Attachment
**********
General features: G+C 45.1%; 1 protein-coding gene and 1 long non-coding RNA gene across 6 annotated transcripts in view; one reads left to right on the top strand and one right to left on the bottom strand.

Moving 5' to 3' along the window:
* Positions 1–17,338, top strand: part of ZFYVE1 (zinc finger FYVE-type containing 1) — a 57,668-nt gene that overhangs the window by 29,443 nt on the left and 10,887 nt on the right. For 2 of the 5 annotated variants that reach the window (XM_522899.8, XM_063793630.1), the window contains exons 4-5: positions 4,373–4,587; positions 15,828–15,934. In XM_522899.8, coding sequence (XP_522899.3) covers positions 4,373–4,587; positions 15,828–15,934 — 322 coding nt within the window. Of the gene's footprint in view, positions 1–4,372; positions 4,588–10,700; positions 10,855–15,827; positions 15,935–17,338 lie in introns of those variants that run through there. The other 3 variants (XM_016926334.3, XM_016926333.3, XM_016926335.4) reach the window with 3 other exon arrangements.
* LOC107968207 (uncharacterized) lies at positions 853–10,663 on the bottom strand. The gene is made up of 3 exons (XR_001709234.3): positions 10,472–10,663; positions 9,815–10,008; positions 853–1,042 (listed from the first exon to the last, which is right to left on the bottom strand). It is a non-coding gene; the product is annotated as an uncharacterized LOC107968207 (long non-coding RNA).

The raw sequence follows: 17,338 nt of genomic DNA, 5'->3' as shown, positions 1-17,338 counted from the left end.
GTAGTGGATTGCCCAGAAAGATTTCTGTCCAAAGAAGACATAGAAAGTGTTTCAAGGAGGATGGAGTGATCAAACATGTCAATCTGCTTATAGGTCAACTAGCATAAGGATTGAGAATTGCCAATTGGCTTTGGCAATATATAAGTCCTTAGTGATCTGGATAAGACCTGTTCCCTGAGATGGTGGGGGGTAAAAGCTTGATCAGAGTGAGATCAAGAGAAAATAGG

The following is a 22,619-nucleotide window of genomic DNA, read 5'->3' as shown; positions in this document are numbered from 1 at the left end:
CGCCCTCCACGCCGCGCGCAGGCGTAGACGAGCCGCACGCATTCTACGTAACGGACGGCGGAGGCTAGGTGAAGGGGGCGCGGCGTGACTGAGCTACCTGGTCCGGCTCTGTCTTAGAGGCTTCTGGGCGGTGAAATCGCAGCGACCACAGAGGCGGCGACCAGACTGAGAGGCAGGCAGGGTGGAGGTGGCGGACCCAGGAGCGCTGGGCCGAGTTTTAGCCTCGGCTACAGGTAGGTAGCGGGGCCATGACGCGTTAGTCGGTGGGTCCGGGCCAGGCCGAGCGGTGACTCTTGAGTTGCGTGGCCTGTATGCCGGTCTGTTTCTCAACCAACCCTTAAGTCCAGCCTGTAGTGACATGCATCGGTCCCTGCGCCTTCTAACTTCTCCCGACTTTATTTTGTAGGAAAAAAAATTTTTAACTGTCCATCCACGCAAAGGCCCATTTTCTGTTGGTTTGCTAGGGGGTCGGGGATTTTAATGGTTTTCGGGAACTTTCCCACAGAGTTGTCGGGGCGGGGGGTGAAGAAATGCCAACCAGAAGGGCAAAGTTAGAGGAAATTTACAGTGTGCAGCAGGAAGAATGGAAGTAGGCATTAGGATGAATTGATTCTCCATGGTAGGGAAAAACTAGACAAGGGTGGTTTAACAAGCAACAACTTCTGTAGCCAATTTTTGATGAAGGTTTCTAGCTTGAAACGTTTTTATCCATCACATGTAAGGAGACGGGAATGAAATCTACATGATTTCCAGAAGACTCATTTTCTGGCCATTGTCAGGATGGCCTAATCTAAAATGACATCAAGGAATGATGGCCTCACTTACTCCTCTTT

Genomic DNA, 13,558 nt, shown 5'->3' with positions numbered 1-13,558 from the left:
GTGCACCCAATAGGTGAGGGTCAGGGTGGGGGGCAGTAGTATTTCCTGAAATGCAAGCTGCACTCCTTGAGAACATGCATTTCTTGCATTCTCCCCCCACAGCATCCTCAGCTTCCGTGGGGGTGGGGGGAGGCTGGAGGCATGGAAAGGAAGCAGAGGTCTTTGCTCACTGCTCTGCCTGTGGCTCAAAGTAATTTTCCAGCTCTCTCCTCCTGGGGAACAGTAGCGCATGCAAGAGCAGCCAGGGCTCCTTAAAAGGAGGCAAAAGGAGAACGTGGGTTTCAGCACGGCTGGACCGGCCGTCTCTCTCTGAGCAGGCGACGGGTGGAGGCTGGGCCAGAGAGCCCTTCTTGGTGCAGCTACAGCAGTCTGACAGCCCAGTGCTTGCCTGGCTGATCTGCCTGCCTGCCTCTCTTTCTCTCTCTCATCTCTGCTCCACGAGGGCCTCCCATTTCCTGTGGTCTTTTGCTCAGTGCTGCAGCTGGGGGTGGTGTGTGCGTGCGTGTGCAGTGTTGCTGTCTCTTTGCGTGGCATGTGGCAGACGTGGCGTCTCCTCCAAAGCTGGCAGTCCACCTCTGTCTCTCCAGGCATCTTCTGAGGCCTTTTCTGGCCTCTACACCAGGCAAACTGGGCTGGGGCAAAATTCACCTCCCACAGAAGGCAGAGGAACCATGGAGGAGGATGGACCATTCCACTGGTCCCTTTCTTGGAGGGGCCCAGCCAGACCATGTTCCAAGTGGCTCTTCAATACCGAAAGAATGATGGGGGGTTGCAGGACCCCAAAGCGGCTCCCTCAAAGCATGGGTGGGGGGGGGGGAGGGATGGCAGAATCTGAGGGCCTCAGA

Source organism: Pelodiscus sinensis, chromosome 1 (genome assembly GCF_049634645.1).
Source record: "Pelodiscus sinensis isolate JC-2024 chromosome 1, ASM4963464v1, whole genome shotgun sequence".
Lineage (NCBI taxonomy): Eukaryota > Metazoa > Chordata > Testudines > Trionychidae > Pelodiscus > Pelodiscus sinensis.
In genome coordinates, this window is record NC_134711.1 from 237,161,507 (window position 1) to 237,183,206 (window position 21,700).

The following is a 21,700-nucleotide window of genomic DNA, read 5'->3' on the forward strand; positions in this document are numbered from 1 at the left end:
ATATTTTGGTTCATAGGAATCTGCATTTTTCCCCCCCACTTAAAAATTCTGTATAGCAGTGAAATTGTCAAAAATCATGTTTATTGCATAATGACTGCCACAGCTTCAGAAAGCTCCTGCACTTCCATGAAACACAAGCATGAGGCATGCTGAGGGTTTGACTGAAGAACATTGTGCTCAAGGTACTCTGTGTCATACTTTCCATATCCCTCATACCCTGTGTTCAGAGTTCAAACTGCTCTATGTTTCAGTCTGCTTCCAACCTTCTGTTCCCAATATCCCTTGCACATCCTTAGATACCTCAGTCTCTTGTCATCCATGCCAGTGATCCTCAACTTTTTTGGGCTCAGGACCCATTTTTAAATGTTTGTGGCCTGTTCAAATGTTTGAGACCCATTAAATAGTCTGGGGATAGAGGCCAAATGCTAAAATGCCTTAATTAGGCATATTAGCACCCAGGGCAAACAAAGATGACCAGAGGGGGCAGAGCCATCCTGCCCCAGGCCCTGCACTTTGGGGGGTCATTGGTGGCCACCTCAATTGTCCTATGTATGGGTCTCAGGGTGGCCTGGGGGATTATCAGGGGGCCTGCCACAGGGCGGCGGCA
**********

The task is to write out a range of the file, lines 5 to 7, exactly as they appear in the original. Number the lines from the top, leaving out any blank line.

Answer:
The raw sequence follows: 17,338 nt of genomic DNA, 5'->3' as shown, positions 1-17,338 counted from the left end.
GTAGTGGATTGCCCAGAAAGATTTCTGTCCAAAGAAGACATAGAAAGTGTTTCAAGGAGGATGGAGTGATCAAACATGTCAATCTGCTTATAGGTCAACTAGCATAAGGATTGAGAATTGCCAATTGGCTTTGGCAATATATAAGTCCTTAGTGATCTGGATAAGACCTGTTCCCTGAGATGGTGGGGGGTAAAAGCTTGATCAGAGTGAGATCAAGAGAAAATAGG

The following is a 22,619-nucleotide window of genomic DNA, read 5'->3' as shown; positions in this document are numbered from 1 at the left end: